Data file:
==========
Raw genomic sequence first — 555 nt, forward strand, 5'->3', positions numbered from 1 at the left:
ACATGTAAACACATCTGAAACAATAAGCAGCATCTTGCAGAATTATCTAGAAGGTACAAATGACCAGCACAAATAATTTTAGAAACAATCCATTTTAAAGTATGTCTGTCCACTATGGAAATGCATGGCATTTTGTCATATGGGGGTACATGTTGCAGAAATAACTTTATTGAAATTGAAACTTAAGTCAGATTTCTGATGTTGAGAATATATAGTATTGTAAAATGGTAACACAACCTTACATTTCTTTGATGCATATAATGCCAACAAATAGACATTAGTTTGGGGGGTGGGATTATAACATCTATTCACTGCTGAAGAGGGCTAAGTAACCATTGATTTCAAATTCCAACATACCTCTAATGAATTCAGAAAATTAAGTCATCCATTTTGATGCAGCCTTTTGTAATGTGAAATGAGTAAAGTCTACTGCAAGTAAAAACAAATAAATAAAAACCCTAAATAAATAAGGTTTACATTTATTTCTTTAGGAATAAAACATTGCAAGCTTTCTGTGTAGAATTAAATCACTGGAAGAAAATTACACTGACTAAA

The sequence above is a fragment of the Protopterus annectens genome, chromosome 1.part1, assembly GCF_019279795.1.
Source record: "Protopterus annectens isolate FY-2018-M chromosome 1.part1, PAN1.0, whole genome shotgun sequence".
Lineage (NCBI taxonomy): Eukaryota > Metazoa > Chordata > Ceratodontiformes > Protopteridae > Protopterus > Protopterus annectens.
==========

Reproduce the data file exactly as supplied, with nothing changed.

Raw genomic sequence first — 555 nt, forward strand, 5'->3', positions numbered from 1 at the left:
ACATGTAAACACATCTGAAACAATAAGCAGCATCTTGCAGAATTATCTAGAAGGTACAAATGACCAGCACAAATAATTTTAGAAACAATCCATTTTAAAGTATGTCTGTCCACTATGGAAATGCATGGCATTTTGTCATATGGGGGTACATGTTGCAGAAATAACTTTATTGAAATTGAAACTTAAGTCAGATTTCTGATGTTGAGAATATATAGTATTGTAAAATGGTAACACAACCTTACATTTCTTTGATGCATATAATGCCAACAAATAGACATTAGTTTGGGGGGTGGGATTATAACATCTATTCACTGCTGAAGAGGGCTAAGTAACCATTGATTTCAAATTCCAACATACCTCTAATGAATTCAGAAAATTAAGTCATCCATTTTGATGCAGCCTTTTGTAATGTGAAATGAGTAAAGTCTACTGCAAGTAAAAACAAATAAATAAAAACCCTAAATAAATAAGGTTTACATTTATTTCTTTAGGAATAAAACATTGCAAGCTTTCTGTGTAGAATTAAATCACTGGAAGAAAATTACACTGACTAAA

The sequence above is a fragment of the Protopterus annectens genome, chromosome 1.part1, assembly GCF_019279795.1.
Source record: "Protopterus annectens isolate FY-2018-M chromosome 1.part1, PAN1.0, whole genome shotgun sequence".
Lineage (NCBI taxonomy): Eukaryota > Metazoa > Chordata > Ceratodontiformes > Protopteridae > Protopterus > Protopterus annectens.